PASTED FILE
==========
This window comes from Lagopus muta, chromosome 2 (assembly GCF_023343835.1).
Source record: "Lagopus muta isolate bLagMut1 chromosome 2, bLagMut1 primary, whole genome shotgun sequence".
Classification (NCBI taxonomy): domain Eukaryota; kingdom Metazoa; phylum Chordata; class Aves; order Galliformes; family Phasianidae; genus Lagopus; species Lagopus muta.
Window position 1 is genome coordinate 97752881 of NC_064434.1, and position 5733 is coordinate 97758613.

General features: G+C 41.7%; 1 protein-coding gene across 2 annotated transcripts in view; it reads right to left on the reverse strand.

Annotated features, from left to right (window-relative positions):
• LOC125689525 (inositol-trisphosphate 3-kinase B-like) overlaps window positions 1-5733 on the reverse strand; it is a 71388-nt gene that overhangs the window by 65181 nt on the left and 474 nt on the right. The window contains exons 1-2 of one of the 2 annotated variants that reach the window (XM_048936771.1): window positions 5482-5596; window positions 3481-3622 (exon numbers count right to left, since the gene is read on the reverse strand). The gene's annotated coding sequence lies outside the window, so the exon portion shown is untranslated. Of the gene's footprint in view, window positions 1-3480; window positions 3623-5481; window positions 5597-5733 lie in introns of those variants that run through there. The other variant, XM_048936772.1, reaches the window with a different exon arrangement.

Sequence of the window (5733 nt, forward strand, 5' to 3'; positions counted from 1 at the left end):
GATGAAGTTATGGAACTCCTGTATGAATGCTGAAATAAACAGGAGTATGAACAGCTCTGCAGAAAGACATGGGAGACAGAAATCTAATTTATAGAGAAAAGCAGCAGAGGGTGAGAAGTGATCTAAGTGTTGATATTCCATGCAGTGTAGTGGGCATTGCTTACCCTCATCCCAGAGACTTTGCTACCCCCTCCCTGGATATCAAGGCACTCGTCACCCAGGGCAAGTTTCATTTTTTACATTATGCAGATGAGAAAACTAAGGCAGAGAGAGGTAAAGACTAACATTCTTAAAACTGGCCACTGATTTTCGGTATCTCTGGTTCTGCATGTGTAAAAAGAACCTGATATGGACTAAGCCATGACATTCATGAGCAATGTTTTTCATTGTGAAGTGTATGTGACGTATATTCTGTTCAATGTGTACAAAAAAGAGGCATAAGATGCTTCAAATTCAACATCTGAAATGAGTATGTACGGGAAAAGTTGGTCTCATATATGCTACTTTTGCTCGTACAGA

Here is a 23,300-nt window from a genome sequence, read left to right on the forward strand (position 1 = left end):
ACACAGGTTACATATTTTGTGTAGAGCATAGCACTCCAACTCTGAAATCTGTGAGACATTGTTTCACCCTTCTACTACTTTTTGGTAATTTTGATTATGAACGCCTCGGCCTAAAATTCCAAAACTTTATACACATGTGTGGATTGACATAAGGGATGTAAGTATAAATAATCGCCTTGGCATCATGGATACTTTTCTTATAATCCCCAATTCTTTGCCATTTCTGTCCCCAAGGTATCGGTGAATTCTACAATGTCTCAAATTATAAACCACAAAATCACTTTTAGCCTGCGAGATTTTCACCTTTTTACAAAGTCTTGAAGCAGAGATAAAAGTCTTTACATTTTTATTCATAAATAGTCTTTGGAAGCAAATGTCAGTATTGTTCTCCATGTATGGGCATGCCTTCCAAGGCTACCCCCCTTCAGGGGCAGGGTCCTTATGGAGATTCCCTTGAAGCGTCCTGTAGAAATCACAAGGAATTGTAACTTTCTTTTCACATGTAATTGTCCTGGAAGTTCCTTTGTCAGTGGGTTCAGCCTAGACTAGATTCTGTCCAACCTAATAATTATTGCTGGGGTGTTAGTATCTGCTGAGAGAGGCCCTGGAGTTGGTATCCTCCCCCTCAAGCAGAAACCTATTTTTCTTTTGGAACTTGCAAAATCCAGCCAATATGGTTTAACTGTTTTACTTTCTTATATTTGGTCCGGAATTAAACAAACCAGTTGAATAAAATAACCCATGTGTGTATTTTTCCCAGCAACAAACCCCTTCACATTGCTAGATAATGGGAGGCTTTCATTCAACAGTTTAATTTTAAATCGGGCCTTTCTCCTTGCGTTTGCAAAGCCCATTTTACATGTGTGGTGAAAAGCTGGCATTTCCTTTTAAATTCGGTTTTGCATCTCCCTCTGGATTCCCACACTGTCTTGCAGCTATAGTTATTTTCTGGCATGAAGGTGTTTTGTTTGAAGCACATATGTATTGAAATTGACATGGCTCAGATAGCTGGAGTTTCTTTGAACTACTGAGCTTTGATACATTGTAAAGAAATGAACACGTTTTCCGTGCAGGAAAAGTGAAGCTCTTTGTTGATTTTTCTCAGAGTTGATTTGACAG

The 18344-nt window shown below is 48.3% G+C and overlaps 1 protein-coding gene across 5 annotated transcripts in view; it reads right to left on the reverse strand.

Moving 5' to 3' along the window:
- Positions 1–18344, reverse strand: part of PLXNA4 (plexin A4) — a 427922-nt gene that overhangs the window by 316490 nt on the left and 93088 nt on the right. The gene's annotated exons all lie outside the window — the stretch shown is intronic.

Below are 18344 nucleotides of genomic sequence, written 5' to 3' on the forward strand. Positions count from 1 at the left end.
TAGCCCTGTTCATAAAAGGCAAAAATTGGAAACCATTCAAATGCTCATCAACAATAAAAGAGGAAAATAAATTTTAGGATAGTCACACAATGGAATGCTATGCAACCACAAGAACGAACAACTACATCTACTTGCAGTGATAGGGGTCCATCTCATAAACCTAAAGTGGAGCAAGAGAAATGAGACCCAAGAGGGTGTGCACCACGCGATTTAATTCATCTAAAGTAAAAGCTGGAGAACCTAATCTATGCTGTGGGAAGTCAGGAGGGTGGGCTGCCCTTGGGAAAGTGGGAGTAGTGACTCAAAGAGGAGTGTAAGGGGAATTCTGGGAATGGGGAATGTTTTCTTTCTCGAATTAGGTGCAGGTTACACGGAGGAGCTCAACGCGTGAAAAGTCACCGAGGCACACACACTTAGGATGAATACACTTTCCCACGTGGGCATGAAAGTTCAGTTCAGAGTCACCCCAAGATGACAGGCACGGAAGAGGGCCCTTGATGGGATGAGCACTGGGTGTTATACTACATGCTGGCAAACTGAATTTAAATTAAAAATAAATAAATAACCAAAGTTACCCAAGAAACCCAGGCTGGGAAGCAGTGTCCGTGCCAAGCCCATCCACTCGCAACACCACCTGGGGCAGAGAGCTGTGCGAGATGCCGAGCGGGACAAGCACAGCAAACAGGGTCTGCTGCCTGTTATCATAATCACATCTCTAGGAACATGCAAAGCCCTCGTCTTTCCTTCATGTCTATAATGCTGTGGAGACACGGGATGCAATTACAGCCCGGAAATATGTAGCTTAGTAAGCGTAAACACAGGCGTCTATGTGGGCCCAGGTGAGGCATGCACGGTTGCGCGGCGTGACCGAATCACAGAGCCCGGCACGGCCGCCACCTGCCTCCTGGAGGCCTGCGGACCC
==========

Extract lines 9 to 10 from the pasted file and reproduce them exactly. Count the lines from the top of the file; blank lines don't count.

GATGAAGTTATGGAACTCCTGTATGAATGCTGAAATAAACAGGAGTATGAACAGCTCTGCAGAAAGACATGGGAGACAGAAATCTAATTTATAGAGAAAAGCAGCAGAGGGTGAGAAGTGATCTAAGTGTTGATATTCCATGCAGTGTAGTGGGCATTGCTTACCCTCATCCCAGAGACTTTGCTACCCCCTCCCTGGATATCAAGGCACTCGTCACCCAGGGCAAGTTTCATTTTTTACATTATGCAGATGAGAAAACTAAGGCAGAGAGAGGTAAAGACTAACATTCTTAAAACTGGCCACTGATTTTCGGTATCTCTGGTTCTGCATGTGTAAAAAGAACCTGATATGGACTAAGCCATGACATTCATGAGCAATGTTTTTCATTGTGAAGTGTATGTGACGTATATTCTGTTCAATGTGTACAAAAAAGAGGCATAAGATGCTTCAAATTCAACATCTGAAATGAGTATGTACGGGAAAAGTTGGTCTCATATATGCTACTTTTGCTCGTACAGA

Here is a 23,300-nt window from a genome sequence, read left to right on the forward strand (position 1 = left end):